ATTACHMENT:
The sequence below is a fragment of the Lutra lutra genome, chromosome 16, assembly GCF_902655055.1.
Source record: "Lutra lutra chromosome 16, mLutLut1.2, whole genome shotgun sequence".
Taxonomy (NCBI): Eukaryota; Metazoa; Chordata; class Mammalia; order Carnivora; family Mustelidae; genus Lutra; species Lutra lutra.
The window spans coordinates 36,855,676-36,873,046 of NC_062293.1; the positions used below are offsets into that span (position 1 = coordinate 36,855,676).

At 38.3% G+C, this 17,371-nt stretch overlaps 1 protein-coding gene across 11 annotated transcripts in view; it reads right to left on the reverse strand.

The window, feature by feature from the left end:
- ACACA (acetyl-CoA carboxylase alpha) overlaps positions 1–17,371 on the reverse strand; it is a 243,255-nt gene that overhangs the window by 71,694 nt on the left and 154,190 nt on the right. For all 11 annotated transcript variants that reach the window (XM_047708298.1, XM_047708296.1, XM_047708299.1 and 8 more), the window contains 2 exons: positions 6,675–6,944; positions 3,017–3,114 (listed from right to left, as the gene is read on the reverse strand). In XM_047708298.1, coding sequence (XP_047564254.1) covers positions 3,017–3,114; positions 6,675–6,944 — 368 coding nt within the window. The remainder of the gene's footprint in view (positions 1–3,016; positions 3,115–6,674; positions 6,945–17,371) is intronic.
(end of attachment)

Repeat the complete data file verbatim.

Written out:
The sequence below is a fragment of the Lutra lutra genome, chromosome 16, assembly GCF_902655055.1.
Source record: "Lutra lutra chromosome 16, mLutLut1.2, whole genome shotgun sequence".
Taxonomy (NCBI): Eukaryota; Metazoa; Chordata; class Mammalia; order Carnivora; family Mustelidae; genus Lutra; species Lutra lutra.
The window spans coordinates 36,855,676-36,873,046 of NC_062293.1; the positions used below are offsets into that span (position 1 = coordinate 36,855,676).

At 38.3% G+C, this 17,371-nt stretch overlaps 1 protein-coding gene across 11 annotated transcripts in view; it reads right to left on the reverse strand.

The window, feature by feature from the left end:
- ACACA (acetyl-CoA carboxylase alpha) overlaps positions 1–17,371 on the reverse strand; it is a 243,255-nt gene that overhangs the window by 71,694 nt on the left and 154,190 nt on the right. For all 11 annotated transcript variants that reach the window (XM_047708298.1, XM_047708296.1, XM_047708299.1 and 8 more), the window contains 2 exons: positions 6,675–6,944; positions 3,017–3,114 (listed from right to left, as the gene is read on the reverse strand). In XM_047708298.1, coding sequence (XP_047564254.1) covers positions 3,017–3,114; positions 6,675–6,944 — 368 coding nt within the window. The remainder of the gene's footprint in view (positions 1–3,016; positions 3,115–6,674; positions 6,945–17,371) is intronic.